By Dan Christensen, FloridaBulldog.org
Florida Attorney General Pam Bondi’s Office is ducking questions about why she never alerted Broward cities and consumers about pricing and other protections secured for them in 2015 in exchange for not opposing Waste Management’s $525-million acquisition of Southern Waste Systems and Sun Recycling.
The protections were spelled out in a December 2015 letter listing a half-dozen “agreements or commitments” made by Waste Management and its companies at the conclusion of the state’s antitrust investigation, but were only made public May 30 by Florida Bulldog. Chief among them: a pledge that Broward municipalities would be allowed to renew their five-year single stream recycling contracts when they expired “on the same terms, conditions and prices as the initial term.”
Those contracts expire Tuesday, spelling both higher disposal costs and a practical end to popular recycling programs in parts of the county.
“We are hoping it will be a very, very brief period,” said Sunrise City Manager Richard Salamon, chair of the county’s Solid Waste Working Group. “We can’t just give up on recycling.”
News of the letter’s existence sent shock waves through the 17 cities with recycling contracts with Sun Bergeron, a joint venture of two upstart partners now at odds in court, Sun Recycling and Bergeron Environmental and Recycling. Those cities represent about half of Broward’s nearly two million residents.
For its part, Bergeron has told cities it wants to renew the existing municipal recycling agreements under the same terms and conditions. But Sun senior representative John Casagrande has said Sun Bergeron won’t renew under existing pricing “because such a renewal allegedly would be opposed by Waste Management,” according to a June 4 letter by Sunrise lawyer David Dee.
Mayors ask to meet with Bondi
Besides upending contract renewal negotiations, the letter prompted the mayors or attorneys for Sunrise, Coconut Creek, Margate and Weston to seek a meeting with Bondi or her staff to – as Weston Mayor Daniel Stermer put it – “discuss the current anticompetitive environment and whether there is anything that can be done by you to address the situation.” Weston, while not among the 17 Sun Bergeron cities, is poised to seek bids for solid waste disposal, collection and recycling services and is “very concerned that because of the transaction there will not be a competitive market available,” Stermer wrote.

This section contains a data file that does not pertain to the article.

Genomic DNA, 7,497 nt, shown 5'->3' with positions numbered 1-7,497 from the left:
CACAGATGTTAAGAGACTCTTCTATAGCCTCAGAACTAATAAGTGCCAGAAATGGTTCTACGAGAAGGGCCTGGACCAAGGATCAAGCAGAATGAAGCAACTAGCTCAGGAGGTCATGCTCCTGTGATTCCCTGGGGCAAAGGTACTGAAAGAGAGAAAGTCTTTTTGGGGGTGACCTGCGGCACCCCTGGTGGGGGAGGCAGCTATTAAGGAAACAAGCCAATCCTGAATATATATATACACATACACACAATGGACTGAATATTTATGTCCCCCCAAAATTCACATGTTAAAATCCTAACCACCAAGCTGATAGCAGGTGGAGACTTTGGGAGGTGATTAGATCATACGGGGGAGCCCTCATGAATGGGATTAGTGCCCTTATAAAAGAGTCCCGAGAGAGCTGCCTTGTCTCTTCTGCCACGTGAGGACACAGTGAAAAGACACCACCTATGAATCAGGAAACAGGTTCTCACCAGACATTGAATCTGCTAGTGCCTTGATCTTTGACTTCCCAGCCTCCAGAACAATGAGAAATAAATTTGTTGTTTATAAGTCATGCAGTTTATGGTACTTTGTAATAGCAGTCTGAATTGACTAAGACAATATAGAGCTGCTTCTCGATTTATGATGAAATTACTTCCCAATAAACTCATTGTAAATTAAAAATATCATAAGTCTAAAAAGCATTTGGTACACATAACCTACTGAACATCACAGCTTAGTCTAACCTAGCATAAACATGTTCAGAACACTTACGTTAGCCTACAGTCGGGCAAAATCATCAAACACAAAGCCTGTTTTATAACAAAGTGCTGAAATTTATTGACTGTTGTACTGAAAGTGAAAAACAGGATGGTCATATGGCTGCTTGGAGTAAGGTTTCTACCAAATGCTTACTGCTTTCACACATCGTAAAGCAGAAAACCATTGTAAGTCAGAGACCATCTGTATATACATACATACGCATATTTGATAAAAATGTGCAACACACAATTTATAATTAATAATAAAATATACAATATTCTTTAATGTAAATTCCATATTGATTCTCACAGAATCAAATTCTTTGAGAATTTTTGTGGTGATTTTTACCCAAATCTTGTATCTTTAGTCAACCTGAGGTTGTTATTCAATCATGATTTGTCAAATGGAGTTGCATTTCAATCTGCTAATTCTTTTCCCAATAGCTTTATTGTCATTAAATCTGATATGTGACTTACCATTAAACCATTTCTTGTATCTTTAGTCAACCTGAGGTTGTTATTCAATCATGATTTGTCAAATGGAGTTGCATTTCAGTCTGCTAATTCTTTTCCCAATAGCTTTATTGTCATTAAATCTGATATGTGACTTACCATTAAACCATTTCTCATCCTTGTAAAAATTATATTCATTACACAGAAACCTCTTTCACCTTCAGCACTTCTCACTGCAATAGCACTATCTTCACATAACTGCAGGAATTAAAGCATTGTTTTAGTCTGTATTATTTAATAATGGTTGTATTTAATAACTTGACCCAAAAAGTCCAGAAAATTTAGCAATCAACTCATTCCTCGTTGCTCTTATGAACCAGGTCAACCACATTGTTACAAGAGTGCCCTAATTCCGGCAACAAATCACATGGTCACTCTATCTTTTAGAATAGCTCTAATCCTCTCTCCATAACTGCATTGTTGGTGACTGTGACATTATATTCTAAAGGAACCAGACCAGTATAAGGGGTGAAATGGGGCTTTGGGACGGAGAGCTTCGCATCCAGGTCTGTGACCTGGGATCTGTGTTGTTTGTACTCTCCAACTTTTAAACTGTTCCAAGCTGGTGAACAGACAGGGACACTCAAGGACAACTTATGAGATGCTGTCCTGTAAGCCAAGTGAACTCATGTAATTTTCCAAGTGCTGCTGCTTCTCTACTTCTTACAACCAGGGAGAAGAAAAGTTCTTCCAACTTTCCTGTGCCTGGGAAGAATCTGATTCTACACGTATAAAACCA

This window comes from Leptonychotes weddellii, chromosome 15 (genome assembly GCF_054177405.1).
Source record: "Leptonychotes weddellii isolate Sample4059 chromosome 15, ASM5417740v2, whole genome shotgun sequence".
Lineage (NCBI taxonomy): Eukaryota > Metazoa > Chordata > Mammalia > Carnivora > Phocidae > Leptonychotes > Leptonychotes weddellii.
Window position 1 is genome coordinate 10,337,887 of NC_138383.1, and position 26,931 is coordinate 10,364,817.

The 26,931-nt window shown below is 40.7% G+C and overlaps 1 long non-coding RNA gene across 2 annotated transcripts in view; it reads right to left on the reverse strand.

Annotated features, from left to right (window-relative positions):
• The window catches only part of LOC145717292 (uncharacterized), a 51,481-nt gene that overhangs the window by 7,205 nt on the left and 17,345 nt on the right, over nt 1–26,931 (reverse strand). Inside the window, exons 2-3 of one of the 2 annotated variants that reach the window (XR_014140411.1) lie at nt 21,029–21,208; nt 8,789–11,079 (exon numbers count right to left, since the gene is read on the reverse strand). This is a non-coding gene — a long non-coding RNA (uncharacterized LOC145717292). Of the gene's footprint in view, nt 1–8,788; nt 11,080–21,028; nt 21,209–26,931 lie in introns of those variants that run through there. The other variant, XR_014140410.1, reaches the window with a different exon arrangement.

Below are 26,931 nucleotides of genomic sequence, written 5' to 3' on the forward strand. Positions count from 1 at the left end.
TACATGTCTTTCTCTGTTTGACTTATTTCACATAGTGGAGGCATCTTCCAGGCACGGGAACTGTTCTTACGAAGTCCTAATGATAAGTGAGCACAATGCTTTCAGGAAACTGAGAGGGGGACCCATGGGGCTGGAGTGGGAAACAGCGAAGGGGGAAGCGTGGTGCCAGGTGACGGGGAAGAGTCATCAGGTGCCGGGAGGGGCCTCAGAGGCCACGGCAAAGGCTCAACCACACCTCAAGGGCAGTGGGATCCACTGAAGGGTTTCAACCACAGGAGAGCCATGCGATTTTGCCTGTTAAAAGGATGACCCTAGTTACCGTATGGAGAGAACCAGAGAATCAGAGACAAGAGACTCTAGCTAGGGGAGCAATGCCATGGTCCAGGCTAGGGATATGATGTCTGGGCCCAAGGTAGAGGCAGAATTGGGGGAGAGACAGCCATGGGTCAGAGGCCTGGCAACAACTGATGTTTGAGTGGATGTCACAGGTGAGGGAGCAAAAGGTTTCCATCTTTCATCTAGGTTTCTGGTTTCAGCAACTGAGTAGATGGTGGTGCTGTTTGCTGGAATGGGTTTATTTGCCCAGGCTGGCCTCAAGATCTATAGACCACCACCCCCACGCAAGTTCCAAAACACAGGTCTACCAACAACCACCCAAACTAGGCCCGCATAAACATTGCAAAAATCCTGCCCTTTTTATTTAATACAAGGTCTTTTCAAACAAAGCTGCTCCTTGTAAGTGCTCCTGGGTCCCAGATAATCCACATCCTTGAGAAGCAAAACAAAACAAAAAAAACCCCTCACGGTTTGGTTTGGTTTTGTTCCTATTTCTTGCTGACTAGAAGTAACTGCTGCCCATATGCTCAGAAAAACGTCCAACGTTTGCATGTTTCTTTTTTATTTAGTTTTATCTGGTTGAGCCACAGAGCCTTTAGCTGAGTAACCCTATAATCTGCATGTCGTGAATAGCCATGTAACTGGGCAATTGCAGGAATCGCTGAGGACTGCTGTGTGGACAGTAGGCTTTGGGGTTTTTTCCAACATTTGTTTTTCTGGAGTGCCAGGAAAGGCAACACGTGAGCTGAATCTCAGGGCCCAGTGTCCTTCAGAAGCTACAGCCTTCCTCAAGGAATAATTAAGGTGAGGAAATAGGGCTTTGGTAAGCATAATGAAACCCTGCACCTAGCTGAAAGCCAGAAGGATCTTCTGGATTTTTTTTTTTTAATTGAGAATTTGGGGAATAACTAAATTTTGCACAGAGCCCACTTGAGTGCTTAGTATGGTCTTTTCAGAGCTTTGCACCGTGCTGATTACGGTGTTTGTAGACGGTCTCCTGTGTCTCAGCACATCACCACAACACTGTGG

A public records request for correspondence between the state and Waste Management was filed with the Attorney General’s Office by Miramar City Attorney Jamie Cole.
Meanwhile, at a court hearing last week, a Broward judge blocked Bergeron Recycling’s effort to depose Bondi’s top antitrust attorney, Lizabeth Brady, about the letter she wrote. Chief Judge Jack Tuter indicated, however, that he may allow Brady’s deposition to be taken at a future date – possibly with him refereeing the proceedings in person.
Outside the courtroom, Senior Assistant Attorney General Charles J.F. Schreiber Jr. was asked to comment on why his office did not inform anyone in Broward about the 2015 letter or its contents. He instead referred a reporter to Bondi spokesman Whitney Ray. Ray did not return phone messages requesting comment.
The Attorney General’s Office was more responsive to cities, explaining that closing letters and the agreements or commitments they recount don’t really mean much and that the office now has “no legitimate basis for pursing the matter.”